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How to Build the Outdoor Kitchen of Your Dreams

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how to build an outdoor kitchen

An outdoor kitchen can be a major benefit to any home, making it possible to hold barbecues, pool parties, and picnics without having to cook indoors and miss all the fun. The right outdoor kitchen can increase property values and boost satisfaction with added outdoor living space. 

However, all outdoor kitchens aren’t made the same, and the wrong kitchen for your space can compromise your summer plans. Before charging ahead with building an outdoor kitchen, be sure you have a solid plan in place that ticks every box.

Choose a Location for your outdoor kitchen

Properties with large yards can offer plenty of areas to build an outdoor kitchen, but choosing the right space in your yard can make or break kitchen success. Make sure you do your research or contact a professional before building out your space or you’ll potentially find yourself with an awkward layout.

When picking a place to put your kitchen, consider factors like:

  • Proximity to pools, patios, or other favorite backyard features
  • Accessibility from exterior doors
  • Privacy from neighbors
  • Storage and security
  • Ease of installation

Determine Features to Highlight

Every chef has individual preferences. Some love grilling with gas, while others are dedicated to charcoal. Kegs and taps may matter to summer party fans, while an ice chest for blending chilled drinks could be priority number one for others. Regardless, it’s critical to understand that an outdoor kitchen isn’t intended to be an equivalent of an indoor kitchen. Instead, it’s a separate space to meet unique demands and likely won’t be able to accommodate the same functions and appliances as inside spaces.

When planning your kitchen, know what priorities matter most to you. This can mean the flow of your cooking space, what appliances you’d like to have, any extra amenities you can’t live without, and especially the appearance of your outdoor kitchen. Determine what you want to highlight in your outdoor kitchen – before the ball starts rolling and it’s too late.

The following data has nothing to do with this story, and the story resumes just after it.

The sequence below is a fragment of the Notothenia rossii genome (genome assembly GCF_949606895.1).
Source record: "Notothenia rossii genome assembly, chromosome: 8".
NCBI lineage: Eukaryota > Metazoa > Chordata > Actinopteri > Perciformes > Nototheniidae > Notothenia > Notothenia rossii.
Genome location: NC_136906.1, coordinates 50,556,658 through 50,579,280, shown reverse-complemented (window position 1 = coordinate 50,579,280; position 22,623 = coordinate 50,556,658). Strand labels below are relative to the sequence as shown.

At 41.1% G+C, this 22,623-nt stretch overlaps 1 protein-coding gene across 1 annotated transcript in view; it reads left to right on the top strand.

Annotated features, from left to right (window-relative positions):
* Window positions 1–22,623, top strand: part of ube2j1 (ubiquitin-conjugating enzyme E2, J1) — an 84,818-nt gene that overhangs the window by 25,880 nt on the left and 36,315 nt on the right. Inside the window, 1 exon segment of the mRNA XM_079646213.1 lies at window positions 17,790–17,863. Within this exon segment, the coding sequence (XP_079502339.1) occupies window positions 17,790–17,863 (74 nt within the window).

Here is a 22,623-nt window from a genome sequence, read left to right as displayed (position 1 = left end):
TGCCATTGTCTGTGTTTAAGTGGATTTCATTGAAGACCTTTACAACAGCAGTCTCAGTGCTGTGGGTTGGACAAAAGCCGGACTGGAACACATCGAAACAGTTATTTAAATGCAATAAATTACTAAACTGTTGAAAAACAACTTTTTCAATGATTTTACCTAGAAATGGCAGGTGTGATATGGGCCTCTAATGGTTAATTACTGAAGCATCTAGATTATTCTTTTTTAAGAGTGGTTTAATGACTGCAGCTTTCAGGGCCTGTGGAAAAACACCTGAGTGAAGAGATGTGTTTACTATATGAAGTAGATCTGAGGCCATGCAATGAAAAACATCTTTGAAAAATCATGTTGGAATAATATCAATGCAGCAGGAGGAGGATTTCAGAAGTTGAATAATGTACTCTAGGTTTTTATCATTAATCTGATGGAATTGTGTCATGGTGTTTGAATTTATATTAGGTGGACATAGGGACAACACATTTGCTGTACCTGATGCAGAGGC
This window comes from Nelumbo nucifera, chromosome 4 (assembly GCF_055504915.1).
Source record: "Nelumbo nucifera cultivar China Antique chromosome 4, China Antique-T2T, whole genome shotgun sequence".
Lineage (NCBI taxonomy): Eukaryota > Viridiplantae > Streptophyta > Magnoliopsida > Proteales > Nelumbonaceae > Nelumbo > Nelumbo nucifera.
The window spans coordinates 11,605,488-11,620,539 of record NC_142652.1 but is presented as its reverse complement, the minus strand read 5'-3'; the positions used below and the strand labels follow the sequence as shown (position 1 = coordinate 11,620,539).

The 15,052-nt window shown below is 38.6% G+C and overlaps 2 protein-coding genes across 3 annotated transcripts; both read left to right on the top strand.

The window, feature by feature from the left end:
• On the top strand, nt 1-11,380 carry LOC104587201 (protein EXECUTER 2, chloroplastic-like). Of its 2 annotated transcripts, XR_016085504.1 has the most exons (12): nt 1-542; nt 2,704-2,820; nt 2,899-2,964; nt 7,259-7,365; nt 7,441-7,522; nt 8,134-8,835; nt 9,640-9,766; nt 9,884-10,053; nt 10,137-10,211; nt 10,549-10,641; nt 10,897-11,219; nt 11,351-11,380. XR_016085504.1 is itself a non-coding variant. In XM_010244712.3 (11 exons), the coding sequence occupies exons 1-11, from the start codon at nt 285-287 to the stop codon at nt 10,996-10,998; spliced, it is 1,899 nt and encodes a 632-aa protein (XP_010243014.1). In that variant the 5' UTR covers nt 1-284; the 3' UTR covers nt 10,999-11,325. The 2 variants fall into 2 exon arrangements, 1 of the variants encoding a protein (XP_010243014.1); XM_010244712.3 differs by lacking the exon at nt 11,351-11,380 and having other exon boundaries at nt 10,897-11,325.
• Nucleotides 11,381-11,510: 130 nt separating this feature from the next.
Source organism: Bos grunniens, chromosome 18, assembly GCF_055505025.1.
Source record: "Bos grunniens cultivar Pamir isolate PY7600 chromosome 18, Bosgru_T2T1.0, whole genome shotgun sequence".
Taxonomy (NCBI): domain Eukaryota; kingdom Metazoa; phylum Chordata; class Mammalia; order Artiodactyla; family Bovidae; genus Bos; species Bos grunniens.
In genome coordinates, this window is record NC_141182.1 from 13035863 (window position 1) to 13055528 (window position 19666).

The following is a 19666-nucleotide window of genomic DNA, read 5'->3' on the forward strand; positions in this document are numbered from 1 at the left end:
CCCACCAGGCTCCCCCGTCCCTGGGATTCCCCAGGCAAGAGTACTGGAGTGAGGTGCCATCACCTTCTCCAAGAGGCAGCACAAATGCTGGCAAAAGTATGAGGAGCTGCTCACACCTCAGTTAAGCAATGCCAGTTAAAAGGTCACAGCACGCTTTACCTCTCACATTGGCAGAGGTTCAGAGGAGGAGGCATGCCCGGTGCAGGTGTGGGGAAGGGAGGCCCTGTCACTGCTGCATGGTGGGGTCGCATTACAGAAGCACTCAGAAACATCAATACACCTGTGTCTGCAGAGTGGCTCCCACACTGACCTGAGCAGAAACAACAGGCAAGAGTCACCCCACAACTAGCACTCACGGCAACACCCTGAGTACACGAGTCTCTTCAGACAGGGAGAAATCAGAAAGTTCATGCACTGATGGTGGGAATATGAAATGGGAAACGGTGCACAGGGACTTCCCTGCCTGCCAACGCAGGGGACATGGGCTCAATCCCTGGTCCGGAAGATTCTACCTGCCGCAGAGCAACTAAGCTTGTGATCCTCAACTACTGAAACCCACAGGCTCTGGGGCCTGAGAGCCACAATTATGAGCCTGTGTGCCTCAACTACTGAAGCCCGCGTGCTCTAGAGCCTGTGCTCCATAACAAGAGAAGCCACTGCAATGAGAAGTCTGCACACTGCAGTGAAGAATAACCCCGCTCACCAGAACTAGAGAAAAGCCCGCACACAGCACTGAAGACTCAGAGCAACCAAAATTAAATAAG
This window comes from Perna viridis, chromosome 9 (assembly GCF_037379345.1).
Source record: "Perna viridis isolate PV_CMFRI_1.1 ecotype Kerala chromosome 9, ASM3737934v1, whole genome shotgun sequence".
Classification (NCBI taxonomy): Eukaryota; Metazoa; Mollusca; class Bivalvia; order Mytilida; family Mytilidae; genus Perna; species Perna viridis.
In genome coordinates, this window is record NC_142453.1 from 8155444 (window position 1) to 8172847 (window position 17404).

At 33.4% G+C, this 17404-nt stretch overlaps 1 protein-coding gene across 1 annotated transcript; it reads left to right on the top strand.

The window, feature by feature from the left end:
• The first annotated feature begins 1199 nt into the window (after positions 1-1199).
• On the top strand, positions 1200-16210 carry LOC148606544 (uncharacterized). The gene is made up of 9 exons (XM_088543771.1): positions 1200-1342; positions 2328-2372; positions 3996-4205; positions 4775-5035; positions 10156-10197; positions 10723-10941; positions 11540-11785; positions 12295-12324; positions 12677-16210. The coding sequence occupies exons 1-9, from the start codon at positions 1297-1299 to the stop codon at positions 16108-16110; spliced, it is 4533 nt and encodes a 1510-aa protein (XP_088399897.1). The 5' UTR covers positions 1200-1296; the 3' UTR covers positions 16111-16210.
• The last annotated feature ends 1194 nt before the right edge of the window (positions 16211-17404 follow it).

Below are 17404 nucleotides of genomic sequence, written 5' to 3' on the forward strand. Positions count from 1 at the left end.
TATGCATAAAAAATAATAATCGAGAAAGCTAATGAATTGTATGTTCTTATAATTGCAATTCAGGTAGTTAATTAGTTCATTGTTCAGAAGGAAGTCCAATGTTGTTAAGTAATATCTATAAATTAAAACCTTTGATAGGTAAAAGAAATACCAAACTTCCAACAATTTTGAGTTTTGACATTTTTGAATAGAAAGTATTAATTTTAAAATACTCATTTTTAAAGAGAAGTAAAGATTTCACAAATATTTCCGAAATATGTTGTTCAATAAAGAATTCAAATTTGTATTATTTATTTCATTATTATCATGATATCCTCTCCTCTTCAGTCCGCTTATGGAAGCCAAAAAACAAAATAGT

Hire the Right Contractor

The right contractor can be the difference between an amazing end result and a failed project. Without someone who can see your vision and properly execute it, you may be left with a subpar kitchen that doesn’t meet your needs.

When vetting contractors, it’s important to look beyond the basics, like price. Instead, be sure to also consider:

  • Experience with similar projects
  • Completion timeline
  • Customer satisfaction
  • Creativity and flexibility

Select Flooring

Flooring isn’t often considered in exterior projects, but it can play a big role in how to build an outdoor kitchen space. In an outdoor kitchen, flooring needs to be safe to use while cooking, easy to clean, weather-resistant, and in line with the style preferences that will guide the rest of your kitchen decor.

If you’re not sure what kinds of flooring are common in outdoor kitchens, speaking to your contractor can help you narrow your choices and determine the right avenue to take when choosing wood, tile, stone, or concrete to use as flooring.

patio cover 1748371 1920

Shop for Countertops

Like choosing flooring, shopping for countertops is a decision that must be informed by style as well as functionality. Your counter needs to be the right size and shape for cooking expectations, but also in line with the overall look and feel you want from your kitchen.

And, like flooring, outdoor conditions need to be part of the evaluation process. Unless your kitchen will be completely covered and closed off at all times, countertops must be able to stand up to rain, wind, hail, high heat, and potentially low temperatures. So, if you live in an area like Phoenix, AZ, your countertops need to be able to withstand high temperatures, or if you live in Vancouver, BC they need to be rain resistant. Choose your countertop with appearance in mind, but durability as well. A counter that can’t stand up to your cooking demands or the local climate will not be effective. 

Select Your Appliances

The appliances you choose when building an outdoor kitchen will define its cooking abilities. The wrong appliances, such as those meant for indoor kitchens, or ones that don’t fit the space can limit efficiency and can minimize both its current value and resale value.